Health Care Update

Item: I am now paying $27,000 per year for Blue Shield catastrophic care health insurance for myself and my wife. (The first $7,200 comes out of pocket. That’s our pocket.)

Item: Recently I went to my doctor to see about some hip pain. He examined me for about ten minutes. The bill was $199. When I called Sutter Health to ask how that could be, the woman in customer service seemed offended that I wanted an explanation. She said it could be more, and that the cost of a doctor’s visit varied, depending. When I asked depending on what, she said it was a government formula and she couldn’t tell me. When I asked whether there was any way to know in advance how much a doctor’s visit would cost, she said no. Question: is there any other service that cannot give you an estimate of cost in advance?

Item: according to my doctor, his office now has two employees working on insurance for every doctor or physician’s assistant. That’s not counting the insurance company employees.

The conclusion I draw is that our medical care system is broken. It’s broken even for people like me who can get insurance, let alone for the ever-increasing millions who can’t, at any price.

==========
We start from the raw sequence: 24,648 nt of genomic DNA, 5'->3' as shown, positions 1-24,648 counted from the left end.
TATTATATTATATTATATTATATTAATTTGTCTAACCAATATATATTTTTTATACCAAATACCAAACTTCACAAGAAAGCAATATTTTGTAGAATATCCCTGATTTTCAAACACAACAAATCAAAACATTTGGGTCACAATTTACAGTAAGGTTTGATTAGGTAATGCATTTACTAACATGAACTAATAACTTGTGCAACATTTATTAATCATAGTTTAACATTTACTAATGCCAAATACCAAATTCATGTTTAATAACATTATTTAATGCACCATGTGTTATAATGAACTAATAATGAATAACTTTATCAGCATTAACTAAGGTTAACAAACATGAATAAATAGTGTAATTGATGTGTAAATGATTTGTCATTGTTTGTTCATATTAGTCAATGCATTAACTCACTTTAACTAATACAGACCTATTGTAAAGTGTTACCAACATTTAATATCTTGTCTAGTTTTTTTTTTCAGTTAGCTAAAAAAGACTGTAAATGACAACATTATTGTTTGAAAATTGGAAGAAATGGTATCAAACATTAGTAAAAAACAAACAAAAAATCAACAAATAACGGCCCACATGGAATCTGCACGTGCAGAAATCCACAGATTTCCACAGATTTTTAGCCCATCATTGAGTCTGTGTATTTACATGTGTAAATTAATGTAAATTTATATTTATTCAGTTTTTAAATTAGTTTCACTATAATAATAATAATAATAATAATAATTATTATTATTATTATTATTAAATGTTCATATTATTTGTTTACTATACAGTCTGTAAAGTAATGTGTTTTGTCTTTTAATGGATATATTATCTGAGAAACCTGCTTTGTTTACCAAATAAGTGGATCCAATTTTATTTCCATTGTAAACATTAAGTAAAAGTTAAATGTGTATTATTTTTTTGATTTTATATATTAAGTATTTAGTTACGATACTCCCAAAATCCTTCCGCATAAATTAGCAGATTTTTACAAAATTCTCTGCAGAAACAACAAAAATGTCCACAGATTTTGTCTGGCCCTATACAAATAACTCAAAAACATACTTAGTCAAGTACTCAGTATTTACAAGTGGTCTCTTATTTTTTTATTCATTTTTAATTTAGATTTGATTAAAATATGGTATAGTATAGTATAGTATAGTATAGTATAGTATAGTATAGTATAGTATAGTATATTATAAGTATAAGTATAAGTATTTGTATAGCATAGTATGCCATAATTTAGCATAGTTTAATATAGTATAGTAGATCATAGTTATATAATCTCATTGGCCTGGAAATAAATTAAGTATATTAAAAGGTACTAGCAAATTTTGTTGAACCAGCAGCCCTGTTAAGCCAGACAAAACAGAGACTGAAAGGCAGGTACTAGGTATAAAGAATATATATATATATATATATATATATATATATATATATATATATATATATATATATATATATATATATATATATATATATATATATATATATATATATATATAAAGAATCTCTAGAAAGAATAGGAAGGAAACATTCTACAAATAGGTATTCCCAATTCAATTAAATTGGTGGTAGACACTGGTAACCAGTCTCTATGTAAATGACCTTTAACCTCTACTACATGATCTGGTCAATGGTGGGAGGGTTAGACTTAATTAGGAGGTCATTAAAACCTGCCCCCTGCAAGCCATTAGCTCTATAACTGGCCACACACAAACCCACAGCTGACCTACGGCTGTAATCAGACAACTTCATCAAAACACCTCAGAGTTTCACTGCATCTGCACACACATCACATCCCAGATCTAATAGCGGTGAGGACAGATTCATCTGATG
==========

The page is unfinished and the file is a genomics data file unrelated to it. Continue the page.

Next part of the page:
Obamacare is, generally, an attempt to save the system. It preserves the basic elements of individual or company health insurance, paying to independent providers. Within that framework it tries to make sure everybody can get insurance–especially those who have an ailment or a history that currently makes them uninsurable. It makes some preliminary attempts to rein in costs.

Whether it can work, I have my doubts. I’m inclined to hope it gets a chance, because right now it is the only game in town. Has anyone else offered even the shadow of a plan that would enable people who need it to get insurance? I don’t think so. If Obamacare is thrown out, or fails, we’re left with the current system, which gets more impossible every minute.

The only other option is single payer, like every other industrialized nation has. Politically, we’re not ready to go there. Yet.

Folks, we are in a mess.


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4 Responses to “Health Care Update”

  1. solutions777 Says:

    The government has created a bureaucratic health nightmare. As the government becomes more involved, the system becomes more of a mess. One of the reasons for high medical costs is the massive amount of paper work. The government is trying to totally regulate the health care system. It will not work. All it will do is reduce the quality of care while increasing costs.

    No one is doing any observation, analysis and critical thinking about the health care system.